ODM leader Raila Odinga has intensified his efforts to reach out to President Uhuru Kenyatta's Central region as part of his building bridges plan.
The former PM has stepped up meetings with individuals and groups, some of which were stridently opposed to him during the last election, ahead of his expected tour of the region next month.
"The President and I are determined to unite the country," Raila said moments before he left for the UK on Sunday for a series of lectures.
Raila has been meeting covertly with influential Mt Kenya leaders and Uhuru’s close relatives before and after their March 9 handshake settlement.
The deft moves have stirred anxiety among supporters of Deputy President William Ruto who read mischief in the deal. They believe the opposition leader is using the handshake to reposition himself or at least deflate the Jubilee succession game plan.
Raila met former Kiambu Governor William Kabogo and he was warmly received at the funeral service for Kenneth Matiba in Muranga three weeks ago.
Last Friday, the the NASA leader held a two-hour closed-door meeting with leaders of the Gikuyu, Embu and Meru Association (Gema).
"The journey to Canaan is still on course, we realised there were crocodiles in Jordan so we had to build 'bridges' to cross to the other side," Raila told the Gema business leaders during the meeting.
Denying that the unity pact is intended to politically benefit him, Raila said last week: “It [the handshake] was too significant an event to be reduced to a struggle for positions, promises and ambitions of individuals.”
And for the first time yesterday, Raila's ODM party pitched tent in Uhuru's home county, Kiambu, for a daylong meeting with party members in what was described as a strategy to rebuild the party.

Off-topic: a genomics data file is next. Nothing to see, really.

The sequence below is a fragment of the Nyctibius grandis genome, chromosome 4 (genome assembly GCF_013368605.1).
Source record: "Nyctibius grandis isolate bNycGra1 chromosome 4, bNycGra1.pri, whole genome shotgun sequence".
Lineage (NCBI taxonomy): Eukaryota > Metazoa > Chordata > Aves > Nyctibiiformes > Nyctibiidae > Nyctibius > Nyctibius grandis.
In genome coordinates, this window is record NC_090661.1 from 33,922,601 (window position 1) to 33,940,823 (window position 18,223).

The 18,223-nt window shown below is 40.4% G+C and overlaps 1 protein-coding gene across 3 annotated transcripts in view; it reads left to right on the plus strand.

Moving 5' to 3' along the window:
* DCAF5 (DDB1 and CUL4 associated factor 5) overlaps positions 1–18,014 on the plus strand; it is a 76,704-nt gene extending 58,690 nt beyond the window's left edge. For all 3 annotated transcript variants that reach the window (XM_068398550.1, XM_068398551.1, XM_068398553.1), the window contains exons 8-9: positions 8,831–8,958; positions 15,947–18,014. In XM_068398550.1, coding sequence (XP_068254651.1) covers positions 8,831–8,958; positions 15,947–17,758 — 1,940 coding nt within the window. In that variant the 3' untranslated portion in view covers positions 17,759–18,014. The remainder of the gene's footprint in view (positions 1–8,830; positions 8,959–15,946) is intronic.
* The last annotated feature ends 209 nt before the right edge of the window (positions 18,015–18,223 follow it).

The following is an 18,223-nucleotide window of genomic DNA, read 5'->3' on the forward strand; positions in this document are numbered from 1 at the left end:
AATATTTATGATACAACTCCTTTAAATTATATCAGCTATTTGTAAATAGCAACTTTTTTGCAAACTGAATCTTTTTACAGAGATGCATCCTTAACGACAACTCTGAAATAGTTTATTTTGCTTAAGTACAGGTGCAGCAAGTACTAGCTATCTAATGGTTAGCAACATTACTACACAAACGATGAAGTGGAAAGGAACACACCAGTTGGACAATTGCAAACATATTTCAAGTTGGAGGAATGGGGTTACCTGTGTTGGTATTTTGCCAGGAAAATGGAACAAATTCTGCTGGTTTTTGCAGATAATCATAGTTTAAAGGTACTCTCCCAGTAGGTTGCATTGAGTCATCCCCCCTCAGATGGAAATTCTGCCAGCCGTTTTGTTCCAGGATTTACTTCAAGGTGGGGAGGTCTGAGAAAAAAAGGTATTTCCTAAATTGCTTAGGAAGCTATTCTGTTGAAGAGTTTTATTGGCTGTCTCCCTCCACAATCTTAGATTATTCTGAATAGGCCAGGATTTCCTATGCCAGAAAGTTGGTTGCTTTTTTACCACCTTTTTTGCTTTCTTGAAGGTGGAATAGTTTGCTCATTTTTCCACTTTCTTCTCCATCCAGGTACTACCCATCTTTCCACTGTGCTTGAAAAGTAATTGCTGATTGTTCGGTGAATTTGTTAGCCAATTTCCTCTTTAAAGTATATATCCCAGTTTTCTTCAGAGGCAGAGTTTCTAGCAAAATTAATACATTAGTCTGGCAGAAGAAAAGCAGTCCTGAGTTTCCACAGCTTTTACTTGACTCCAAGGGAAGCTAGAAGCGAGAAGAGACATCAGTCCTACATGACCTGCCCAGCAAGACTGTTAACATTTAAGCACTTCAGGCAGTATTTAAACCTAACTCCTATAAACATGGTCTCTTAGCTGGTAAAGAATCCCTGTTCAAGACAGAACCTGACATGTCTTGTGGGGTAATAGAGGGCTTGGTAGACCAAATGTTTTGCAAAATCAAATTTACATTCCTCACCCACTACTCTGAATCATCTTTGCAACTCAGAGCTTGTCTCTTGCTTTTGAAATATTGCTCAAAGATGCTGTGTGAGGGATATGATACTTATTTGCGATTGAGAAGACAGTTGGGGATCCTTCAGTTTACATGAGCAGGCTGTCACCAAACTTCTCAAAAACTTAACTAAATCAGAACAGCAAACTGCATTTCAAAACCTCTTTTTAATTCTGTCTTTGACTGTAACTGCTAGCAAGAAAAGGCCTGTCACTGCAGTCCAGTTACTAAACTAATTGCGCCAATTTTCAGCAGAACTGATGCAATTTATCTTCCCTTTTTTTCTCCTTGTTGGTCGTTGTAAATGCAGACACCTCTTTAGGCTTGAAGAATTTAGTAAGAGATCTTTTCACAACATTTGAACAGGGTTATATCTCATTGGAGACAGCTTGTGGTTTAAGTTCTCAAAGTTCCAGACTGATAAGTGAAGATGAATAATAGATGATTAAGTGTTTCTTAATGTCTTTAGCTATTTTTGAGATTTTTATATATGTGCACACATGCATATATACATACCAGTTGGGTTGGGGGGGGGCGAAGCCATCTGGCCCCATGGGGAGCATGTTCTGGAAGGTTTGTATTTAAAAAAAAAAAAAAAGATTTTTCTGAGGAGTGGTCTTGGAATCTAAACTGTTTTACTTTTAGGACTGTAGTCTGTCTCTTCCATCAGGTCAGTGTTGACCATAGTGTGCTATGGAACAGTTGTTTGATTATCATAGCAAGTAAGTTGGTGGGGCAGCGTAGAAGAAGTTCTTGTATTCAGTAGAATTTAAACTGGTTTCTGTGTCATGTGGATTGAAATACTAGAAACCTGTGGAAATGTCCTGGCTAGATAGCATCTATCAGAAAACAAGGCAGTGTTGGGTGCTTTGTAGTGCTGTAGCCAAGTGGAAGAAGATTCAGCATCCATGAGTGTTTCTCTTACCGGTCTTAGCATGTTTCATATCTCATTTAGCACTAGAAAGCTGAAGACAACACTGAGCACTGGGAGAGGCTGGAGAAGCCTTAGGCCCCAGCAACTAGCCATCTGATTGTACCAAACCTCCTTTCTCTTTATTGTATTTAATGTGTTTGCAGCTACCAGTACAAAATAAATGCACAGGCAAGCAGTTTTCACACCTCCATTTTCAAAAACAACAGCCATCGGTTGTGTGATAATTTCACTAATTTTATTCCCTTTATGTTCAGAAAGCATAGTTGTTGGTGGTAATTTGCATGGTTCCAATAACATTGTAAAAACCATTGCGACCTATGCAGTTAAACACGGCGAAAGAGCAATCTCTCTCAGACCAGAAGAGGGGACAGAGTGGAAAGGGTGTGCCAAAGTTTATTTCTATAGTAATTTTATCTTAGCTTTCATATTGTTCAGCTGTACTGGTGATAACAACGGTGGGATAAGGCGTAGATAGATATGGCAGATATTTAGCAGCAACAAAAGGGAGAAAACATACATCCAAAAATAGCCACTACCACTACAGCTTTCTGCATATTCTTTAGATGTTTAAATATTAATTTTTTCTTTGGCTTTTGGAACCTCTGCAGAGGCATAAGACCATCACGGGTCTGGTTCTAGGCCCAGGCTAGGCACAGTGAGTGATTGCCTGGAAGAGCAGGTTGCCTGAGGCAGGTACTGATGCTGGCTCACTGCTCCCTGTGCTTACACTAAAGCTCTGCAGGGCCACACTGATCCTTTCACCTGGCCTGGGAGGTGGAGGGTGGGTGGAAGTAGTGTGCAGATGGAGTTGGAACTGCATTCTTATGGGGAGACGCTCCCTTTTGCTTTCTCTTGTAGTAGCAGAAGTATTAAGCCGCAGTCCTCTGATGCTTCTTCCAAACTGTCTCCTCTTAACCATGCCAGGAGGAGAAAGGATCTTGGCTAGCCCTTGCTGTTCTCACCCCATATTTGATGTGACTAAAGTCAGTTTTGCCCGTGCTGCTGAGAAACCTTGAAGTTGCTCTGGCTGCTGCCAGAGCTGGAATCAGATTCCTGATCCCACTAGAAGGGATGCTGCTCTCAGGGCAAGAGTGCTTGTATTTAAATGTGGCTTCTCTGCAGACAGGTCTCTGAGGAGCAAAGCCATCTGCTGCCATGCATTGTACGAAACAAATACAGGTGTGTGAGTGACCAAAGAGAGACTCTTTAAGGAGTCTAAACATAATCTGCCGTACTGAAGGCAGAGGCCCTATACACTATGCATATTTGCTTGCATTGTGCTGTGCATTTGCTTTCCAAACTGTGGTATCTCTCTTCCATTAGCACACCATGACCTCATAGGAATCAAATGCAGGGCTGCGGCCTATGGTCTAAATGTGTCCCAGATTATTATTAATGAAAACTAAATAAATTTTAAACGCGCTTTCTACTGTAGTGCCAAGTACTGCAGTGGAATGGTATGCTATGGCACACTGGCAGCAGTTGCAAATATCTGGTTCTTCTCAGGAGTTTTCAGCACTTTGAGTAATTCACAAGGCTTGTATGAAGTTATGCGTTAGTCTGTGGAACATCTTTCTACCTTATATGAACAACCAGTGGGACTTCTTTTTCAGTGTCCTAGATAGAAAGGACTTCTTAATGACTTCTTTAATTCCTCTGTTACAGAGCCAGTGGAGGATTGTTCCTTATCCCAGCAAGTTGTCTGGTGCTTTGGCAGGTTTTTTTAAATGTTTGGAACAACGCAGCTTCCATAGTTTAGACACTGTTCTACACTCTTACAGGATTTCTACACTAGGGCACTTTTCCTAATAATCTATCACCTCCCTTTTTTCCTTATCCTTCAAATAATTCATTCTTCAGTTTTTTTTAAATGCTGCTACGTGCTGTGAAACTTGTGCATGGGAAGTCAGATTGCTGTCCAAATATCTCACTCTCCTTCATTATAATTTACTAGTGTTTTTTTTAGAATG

Central Kenya has traditionally not voted for Raila. It embraced him temporarily in 2002 when he played the leading role in the Narc campaign that led to the election of Mwai Kibaki but deserted him in the subsequent elections when he ran for President.
On September 16, Raila told Al Jazeera TV in an interview that “ethnic chauvinists” were to blame for preventing the Kikuyus, and the Central Kenya population generally, from voting for him.
He said that Kikuyus do not vote for him because he is a Luo but because of propaganda that he will undermined their interests. This, he said, had driven a wedge between him and Kikuyu voters.
"I work with Kikuyus. My legal adviser is a Kikuyu. I have a lot of Kikuyus who work with me. But Kikuyus have not voted for me because, basically, there is this propaganda spread by ethnic chauvinists to keep them away from me," Raila told Al Jazeera.
Former Nyeri Senator Mutahi Kagwe told the Star yesterday that Central Kenya “is very happy” with Raila's peace efforts and push for constitutional reforms.
"What they [Central] are looking at is a peaceful Kenya and they have identified the person who is seeking peace and prosperity in the country as Raila. He is the one who did the handshake for that purpose, he is advocating a change in the Constitution that will accommodate everyone in a progressive manner,” Kagwe said.
Kagwe said Raila has earned goodwill in Central which is the “political capital he is using to create peace and harmony among the various groups across the country".
Ethnicity plays a big role in who makes it to the presidency in Kenya. The country has 43 tribes and competition for political seats has never been more serious, as most Kenyans getting behind candidates from their ethnic groups.